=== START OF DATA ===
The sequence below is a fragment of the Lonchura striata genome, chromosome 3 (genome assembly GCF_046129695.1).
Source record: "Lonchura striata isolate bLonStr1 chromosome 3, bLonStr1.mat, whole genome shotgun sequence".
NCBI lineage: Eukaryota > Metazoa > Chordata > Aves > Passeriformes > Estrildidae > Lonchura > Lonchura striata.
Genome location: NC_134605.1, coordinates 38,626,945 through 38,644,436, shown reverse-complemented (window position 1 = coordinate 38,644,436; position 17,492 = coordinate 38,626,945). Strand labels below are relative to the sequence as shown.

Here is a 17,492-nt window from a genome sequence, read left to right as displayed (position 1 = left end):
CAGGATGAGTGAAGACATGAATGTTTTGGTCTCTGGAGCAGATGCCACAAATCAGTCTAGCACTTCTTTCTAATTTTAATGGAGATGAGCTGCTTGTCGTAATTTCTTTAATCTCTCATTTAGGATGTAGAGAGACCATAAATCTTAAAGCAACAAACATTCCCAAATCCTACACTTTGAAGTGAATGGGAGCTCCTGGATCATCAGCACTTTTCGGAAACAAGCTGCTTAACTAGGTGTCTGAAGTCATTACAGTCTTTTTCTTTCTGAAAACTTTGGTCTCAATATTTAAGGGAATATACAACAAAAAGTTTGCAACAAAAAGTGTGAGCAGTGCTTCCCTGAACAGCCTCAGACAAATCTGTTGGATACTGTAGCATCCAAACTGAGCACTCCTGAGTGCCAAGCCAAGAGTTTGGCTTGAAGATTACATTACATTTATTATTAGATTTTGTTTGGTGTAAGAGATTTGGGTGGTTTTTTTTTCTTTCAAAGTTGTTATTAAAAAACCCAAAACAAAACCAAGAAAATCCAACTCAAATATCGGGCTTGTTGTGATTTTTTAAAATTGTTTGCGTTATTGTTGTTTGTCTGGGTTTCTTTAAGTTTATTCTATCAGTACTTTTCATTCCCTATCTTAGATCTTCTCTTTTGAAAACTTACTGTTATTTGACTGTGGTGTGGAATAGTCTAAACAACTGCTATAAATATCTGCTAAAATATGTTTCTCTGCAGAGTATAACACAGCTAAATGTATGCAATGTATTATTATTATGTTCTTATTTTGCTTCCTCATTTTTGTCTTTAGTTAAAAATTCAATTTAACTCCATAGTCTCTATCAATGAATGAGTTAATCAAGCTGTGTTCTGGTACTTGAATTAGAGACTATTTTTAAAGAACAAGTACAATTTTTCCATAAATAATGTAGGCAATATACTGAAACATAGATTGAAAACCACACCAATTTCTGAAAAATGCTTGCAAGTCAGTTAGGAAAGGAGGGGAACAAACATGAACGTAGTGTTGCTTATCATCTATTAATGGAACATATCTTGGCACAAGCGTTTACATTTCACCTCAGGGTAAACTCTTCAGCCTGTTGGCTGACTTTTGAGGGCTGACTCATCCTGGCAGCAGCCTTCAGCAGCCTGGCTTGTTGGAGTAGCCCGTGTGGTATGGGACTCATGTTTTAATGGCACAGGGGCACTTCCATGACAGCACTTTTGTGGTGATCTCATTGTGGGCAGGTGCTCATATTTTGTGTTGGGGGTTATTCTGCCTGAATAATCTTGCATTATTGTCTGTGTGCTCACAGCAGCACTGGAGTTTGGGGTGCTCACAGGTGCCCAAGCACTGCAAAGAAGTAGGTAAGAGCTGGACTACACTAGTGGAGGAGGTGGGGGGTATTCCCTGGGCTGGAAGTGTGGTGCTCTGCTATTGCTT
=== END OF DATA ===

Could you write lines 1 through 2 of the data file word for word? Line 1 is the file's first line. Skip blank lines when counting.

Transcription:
The sequence below is a fragment of the Lonchura striata genome, chromosome 3 (genome assembly GCF_046129695.1).
Source record: "Lonchura striata isolate bLonStr1 chromosome 3, bLonStr1.mat, whole genome shotgun sequence".